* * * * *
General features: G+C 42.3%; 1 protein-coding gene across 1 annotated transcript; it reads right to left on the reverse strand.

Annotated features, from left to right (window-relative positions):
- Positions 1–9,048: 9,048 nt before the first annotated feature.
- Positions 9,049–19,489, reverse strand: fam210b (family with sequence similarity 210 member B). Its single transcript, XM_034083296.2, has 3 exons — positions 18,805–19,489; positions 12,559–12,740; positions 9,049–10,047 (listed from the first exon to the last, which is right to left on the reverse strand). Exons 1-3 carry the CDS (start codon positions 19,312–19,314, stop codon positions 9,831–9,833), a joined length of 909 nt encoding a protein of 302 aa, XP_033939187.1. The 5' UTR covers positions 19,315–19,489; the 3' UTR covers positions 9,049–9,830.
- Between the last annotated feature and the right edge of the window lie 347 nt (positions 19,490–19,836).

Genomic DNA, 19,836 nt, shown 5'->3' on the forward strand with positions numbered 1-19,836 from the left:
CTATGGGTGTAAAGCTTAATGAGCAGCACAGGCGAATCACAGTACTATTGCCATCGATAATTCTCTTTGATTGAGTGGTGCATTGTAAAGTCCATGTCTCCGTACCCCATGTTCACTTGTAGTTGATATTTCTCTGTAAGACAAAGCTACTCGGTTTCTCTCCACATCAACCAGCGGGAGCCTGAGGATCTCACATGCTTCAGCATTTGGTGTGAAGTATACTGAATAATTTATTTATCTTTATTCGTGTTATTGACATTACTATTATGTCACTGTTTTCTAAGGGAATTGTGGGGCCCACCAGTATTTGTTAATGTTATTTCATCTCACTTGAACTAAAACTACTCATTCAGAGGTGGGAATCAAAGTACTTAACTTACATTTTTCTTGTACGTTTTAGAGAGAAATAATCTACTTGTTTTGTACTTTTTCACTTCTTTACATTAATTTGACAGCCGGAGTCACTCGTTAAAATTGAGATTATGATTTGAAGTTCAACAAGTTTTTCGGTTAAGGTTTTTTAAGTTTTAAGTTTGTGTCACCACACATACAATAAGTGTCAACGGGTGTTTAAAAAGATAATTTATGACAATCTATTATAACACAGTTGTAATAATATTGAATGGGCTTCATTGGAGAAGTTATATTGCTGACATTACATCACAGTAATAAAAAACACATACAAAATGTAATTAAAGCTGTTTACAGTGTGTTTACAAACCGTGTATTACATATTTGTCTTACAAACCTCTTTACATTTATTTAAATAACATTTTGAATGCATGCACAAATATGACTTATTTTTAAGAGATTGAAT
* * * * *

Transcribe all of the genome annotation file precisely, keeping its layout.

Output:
General features: G+C 42.3%; 1 protein-coding gene across 1 annotated transcript; it reads right to left on the reverse strand.

Annotated features, from left to right (window-relative positions):
- Positions 1–9,048: 9,048 nt before the first annotated feature.
- Positions 9,049–19,489, reverse strand: fam210b (family with sequence similarity 210 member B). Its single transcript, XM_034083296.2, has 3 exons — positions 18,805–19,489; positions 12,559–12,740; positions 9,049–10,047 (listed from the first exon to the last, which is right to left on the reverse strand). Exons 1-3 carry the CDS (start codon positions 19,312–19,314, stop codon positions 9,831–9,833), a joined length of 909 nt encoding a protein of 302 aa, XP_033939187.1. The 5' UTR covers positions 19,315–19,489; the 3' UTR covers positions 9,049–9,830.
- Between the last annotated feature and the right edge of the window lie 347 nt (positions 19,490–19,836).

Genomic DNA, 19,836 nt, shown 5'->3' on the forward strand with positions numbered 1-19,836 from the left:
CTATGGGTGTAAAGCTTAATGAGCAGCACAGGCGAATCACAGTACTATTGCCATCGATAATTCTCTTTGATTGAGTGGTGCATTGTAAAGTCCATGTCTCCGTACCCCATGTTCACTTGTAGTTGATATTTCTCTGTAAGACAAAGCTACTCGGTTTCTCTCCACATCAACCAGCGGGAGCCTGAGGATCTCACATGCTTCAGCATTTGGTGTGAAGTATACTGAATAATTTATTTATCTTTATTCGTGTTATTGACATTACTATTATGTCACTGTTTTCTAAGGGAATTGTGGGGCCCACCAGTATTTGTTAATGTTATTTCATCTCACTTGAACTAAAACTACTCATTCAGAGGTGGGAATCAAAGTACTTAACTTACATTTTTCTTGTACGTTTTAGAGAGAAATAATCTACTTGTTTTGTACTTTTTCACTTCTTTACATTAATTTGACAGCCGGAGTCACTCGTTAAAATTGAGATTATGATTTGAAGTTCAACAAGTTTTTCGGTTAAGGTTTTTTAAGTTTTAAGTTTGTGTCACCACACATACAATAAGTGTCAACGGGTGTTTAAAAAGATAATTTATGACAATCTATTATAACACAGTTGTAATAATATTGAATGGGCTTCATTGGAGAAGTTATATTGCTGACATTACATCACAGTAATAAAAAACACATACAAAATGTAATTAAAGCTGTTTACAGTGTGTTTACAAACCGTGTATTACATATTTGTCTTACAAACCTCTTTACATTTATTTAAATAACATTTTGAATGCATGCACAAATATGACTTATTTTTAAGAGATTGAAT